Quem cuida também merece cuidados: Conhecendo et prevenindo o burnout [in Portuguese]
This booklet on burnout and its prevention is aimed at persons caring for seropositive patients. It describes burnout symptoms, defines stress and burnout and provides guidance for avoiding burnout or mitigating its symptoms. It also includes relaxation and stretching exercises for relieving tension and emphasizes the importance of getting help from professionals when the person providing care can no longer cope with the symptoms alone.
Universidade Estadual de Máringá, Departamento de Psicologia, Av. Colombo, 5790, Bloco118, CEP 8702-900 Máringá, Brazil, 2003. 19p. Illus. 2 ref.
van Dijk F.J.H., Swaen G.M.H.
Fatigue at work
Fatigue is a common complaint in the working population. 20% of workers report symptoms of fatigue, and acute and chronic fatigue have an adverse impact on workers' health. Main topics covered in this issue: assessment of fatigue among working persons and comparison of different scales for the measurement of fatigue; fatigue and burnout; epidemiological approach of fatigue; acute and chronic job stressors among ambulance personnel; work schedules and fatigue; need for recovery from work related fatigue; fatigue as a predictor of sickness absence; physiological factors of fatigue (blood pressure, heart rate, cortisol responses); fatigue as a risk factor of occupational accidents; fatigue in employees with diabetes.
Occupational and Environmental Medicine, June 2003, Vol.60, Suppl.I, p.i3-i106 (whole issue). Illus. Bibl.ref.
Salanova M., Llorens S., García-Renedo M.
What causes burnout among teachers?
żPor qué se están "quemando" los profesores? [in Spanish]
The results of a survey carried out among secondary school teachers in two Spanish provinces, aimed at analysing burnout symptoms in this occupation, are summarized. Various factors were taken into consideration, including: negative aspects (technical and social obstacles, mental and emotional overload); positive aspects (autonomy, social support and work atmosphere); effects on psychological well-being; personal resources of teachers. The study shows in particular that women present more symptoms of depression and burnout than men and that the 43-47 age groups have increased depression symptoms and lower job satisfaction. It highlights the importance of preventive actions and proposes the contents of prevention and intervention programmes.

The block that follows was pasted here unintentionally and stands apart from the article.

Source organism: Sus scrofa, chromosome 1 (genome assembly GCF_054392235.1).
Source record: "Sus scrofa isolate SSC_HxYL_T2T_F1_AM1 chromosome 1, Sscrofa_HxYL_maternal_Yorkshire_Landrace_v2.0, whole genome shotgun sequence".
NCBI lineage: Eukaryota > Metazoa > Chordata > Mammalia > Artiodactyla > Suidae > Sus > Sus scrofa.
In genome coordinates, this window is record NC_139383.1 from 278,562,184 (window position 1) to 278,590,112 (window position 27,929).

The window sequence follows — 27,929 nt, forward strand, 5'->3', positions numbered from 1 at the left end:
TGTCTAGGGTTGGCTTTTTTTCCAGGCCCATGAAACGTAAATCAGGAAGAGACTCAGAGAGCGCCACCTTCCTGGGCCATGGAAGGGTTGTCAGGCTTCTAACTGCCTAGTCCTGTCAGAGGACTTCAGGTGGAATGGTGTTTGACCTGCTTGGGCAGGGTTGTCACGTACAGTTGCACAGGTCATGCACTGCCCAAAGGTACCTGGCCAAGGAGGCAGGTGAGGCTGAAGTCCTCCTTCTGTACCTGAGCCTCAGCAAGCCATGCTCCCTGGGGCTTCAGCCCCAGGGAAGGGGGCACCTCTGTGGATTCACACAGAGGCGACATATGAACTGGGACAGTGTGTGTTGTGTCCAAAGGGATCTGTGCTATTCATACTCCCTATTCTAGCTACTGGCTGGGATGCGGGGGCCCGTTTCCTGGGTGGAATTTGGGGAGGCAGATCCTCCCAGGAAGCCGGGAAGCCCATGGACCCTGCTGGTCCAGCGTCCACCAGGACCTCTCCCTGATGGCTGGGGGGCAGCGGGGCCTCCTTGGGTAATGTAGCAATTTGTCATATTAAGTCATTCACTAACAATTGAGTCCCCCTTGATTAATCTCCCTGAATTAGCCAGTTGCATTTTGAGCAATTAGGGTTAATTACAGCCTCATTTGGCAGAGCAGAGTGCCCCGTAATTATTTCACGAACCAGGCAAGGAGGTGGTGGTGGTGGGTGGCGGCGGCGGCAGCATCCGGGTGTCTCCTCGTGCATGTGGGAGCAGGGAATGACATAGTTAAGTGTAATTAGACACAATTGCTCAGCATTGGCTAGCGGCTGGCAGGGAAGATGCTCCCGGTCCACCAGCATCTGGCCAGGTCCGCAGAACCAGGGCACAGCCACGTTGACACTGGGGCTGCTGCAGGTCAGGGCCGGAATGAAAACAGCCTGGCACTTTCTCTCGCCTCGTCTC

Prevención, trabajo y salud, 2003, No.28, p.16-20. Illus. 16 ref.
Lilley R., Feyer A.M., Kirk P., Gander P.
A survey of forest workers in New Zealand - Do hours of work, rest and recovery play a role in accidents and injury?
This study explored the relationship between fatigue and accidents in a group of 367 forestry industry workers in New Zealand. Data were collected by means of a self-administered questionnaire. Fatigue was commonly experienced at work, with 78% of workers reporting that they experienced fatigue at least "sometimes." Certain groups of workers reported long working hours, reduced sleep, compromised recovery time, and intensely paced work. Logistic regression analysis showed that recent sleep, number of breaks taken during the workday, and specific tasks were independently associated with reporting of high fatigue levels at work. Near-miss events were significantly more common among those reporting a high level of fatigue at work. Accidents and lost-time injury were associated with length of time at work, ethnicity, and having had near-miss injury events. These results suggest that fatigue is associated with compromised safety for forest workers.
Journal of Safety Research, 2002, Vol.33, No.1, p.53-71. Illus. 44 ref.
Ĺkerstedt T., Knutsson A., Westerholm P., Theorell T., Alfredsson L., Kecklund G.
Work organisation and unintentional sleep: Results of the WOLF study
Falling asleep at work is receiving increasing attention as a cause of work accidents. This study investigates which variables (related to work, lifestyle, or background) are related to the tendency to fall asleep unintentionally, either during work hours, or during leisure time. 5589 individuals responded to a questionnaire, and a multiple logistic regression analysis of the cross-sectional data was used to estimate the risk of falling asleep. The prevalence for falling asleep unintentionally at least once a month was 7.0% during work hours and 23.1% during leisure time. The risk of unintentional sleep at work was related to disturbed sleep, shift work, and higher socioeconomic group. Being older, a woman and a smoker were associated with a reduced risk of unintentionally falling asleep at work. Work demands, decision latitude at work, physical load, sedentary work, solitary work, extra work, and overtime work were not related to falling asleep at work. With respect to falling asleep during leisure time, disturbed sleep, snoring, high work demands, being a smoker, not exercising, and higher age (>45 years) became risk indicators.
Occupational and Environmental Medicine, Sep. 2002, Vol.59, No.9, p.595-600. 55 ref.
Kraft N.O., Inoue N., Mizuno K., Ohshima H., Murai T., Sekiguchi C.
Physiological changes, sleep and morning mood in an isolated environment